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7 Tips for Better Bones During Menopause
From the Menopause and Hormones Articles List
Are there any tips I can follow to maintain healthy bones during menopause?
brings many changes to your body – even to your bones. Sadly many women don’t realize there’s an issue with their bones until a minor fall results in a trip to the emergency room for a broken bone.
Thankfully, you do have options. The stronger your bones are going into menopause the better, but you can still make positive changes during menopause.
Change your diet
When you think of foods with calcium, you probably think of milk, yogurt, and cheese. Even ice cream. But did you know there are lots of other calcium-rich foods? Try adding these to your diet:
- green leafy veggies–think broccoli, kale, bok choy, and collard greens
- fish–like salmon and sardines
- legumes, especially white beans and black eyed peas
- oranges and calcium-fortified orange juice
- oatmeal and fortified cereal including Raisin Bran, Cheerios, Total, and Corn Flakes
- Soy products and tofu
- Enriched bread and grains
Skip the salt, caffeine, and alcohol
Just like there are foods that can add calcium to your body, there are others that can rob it from your bones. Caffeine and salt are two of those culprits, and alcohol can prevent your body from absorbing calcium. Salt can sneak into a number of food–especially if they come in a package or can. And don’t forget, caffeine is a staple in chocolate, sodas, and high energy drinks. As you reassess your diet, cut back on canned and processed foods, soda, coffee, tea, wine, and beer.
You might think that exercise
is dangerous for brittle bones, but the opposite is true. While you’ll need to be careful, regular exercise can help strengthen your bones, improve your balance, and even prevent falls. Your doctor or physical therapist can help you create an exercise plan that is safe and includes a variety of weight-bearing, resistance, and flexibility exercises. Some examples include:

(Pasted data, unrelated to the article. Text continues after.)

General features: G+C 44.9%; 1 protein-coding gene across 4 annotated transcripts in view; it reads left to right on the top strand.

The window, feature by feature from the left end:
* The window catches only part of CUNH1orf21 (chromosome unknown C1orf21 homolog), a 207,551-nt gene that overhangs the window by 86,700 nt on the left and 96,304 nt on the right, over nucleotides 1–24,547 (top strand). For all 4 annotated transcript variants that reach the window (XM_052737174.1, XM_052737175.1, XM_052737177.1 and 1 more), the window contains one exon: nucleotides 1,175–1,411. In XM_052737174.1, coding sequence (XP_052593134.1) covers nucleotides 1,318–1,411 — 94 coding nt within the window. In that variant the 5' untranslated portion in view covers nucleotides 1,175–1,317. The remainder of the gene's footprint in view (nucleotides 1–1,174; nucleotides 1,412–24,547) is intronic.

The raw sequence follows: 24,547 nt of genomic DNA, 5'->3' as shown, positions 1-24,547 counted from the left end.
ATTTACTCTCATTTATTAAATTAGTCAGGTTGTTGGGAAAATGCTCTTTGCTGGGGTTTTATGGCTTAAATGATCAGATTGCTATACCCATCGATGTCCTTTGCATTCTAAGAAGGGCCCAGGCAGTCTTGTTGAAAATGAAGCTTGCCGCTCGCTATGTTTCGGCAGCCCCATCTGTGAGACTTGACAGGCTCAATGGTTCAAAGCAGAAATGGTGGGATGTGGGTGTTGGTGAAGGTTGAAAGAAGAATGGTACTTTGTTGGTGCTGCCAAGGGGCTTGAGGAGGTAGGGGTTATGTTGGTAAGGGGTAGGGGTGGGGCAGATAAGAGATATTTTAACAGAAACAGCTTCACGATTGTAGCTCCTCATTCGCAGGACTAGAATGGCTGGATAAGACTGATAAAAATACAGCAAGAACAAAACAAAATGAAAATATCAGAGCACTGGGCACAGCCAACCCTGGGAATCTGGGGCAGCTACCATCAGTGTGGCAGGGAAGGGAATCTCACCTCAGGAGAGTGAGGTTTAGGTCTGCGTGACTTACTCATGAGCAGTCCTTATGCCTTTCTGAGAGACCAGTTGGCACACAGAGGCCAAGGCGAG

- Walking, dancing, hiking, tennis, and golfing as weight-bearing options.
- Resistance exercising that will strengthen your muscles are those that use weights, bands, or water to provide resistance.
- You can become more flexible with yoga, stretching, and Tai chi.
Get out in the sunshine
Vitamin D, the sunshine vitamin, is important for healthy bones. It let’s your body absorb and process calcium better, making your bones stronger. Because you need to absorb the sun through bare skin but too much sun can put you at risk for skin cancer, ask your doctor how often you should head out into the sunshine without sunscreen. You’ll have to balance the health of your bones with your skin cancer risks. As an added bonus–sunshine also promotes production of serotonin, the feel good chemical, which can help with menopause-related mood issues.
When you are stressed, your body produces cortisol to help you cope. Unfortunately, this hormone can weaken your bones. So if you’ve been living with consistent stress, your bones can suffer. Depending on what’s causing your stress, you have a number of options. Exercise, good sleeping habits, and a healthy diet
are good places to start. You can also work with a counselor, practice relaxation techniques, spend time with friends, and learn to recognize your stress triggers early so you can nip them in the bud.
Consider HRTHormone replacement therapy (HRT)
is for more than hot flashes
. It helps your bones, too. Estrogen
works with cells to promote bone growth, so when estrogen decreases with menopause, bones weaken, too. HRT can be used to both prevent and treat menopause-related osteoporosis
, slowing down bone loss and helping you regain bone density.
Add a supplement
Supplements are an option for adding calcium, but they do come with challenges. If too much builds up in your system, you can end up with painful kidney stones. There’s also some talk that they may pose a risk for a heart attack. Since your body may not absorb a calcium supplement well, you may also need to add magnesium and be sure you are getting the above mentioned vitamin D – both help your body absorb calcium.
This content was written by staff of HysterSisters.com by non-medical professionals based on discussions, resources and input from other patients for the purpose of patient-to-patient support.
05-10-2016 - 07:46 PM
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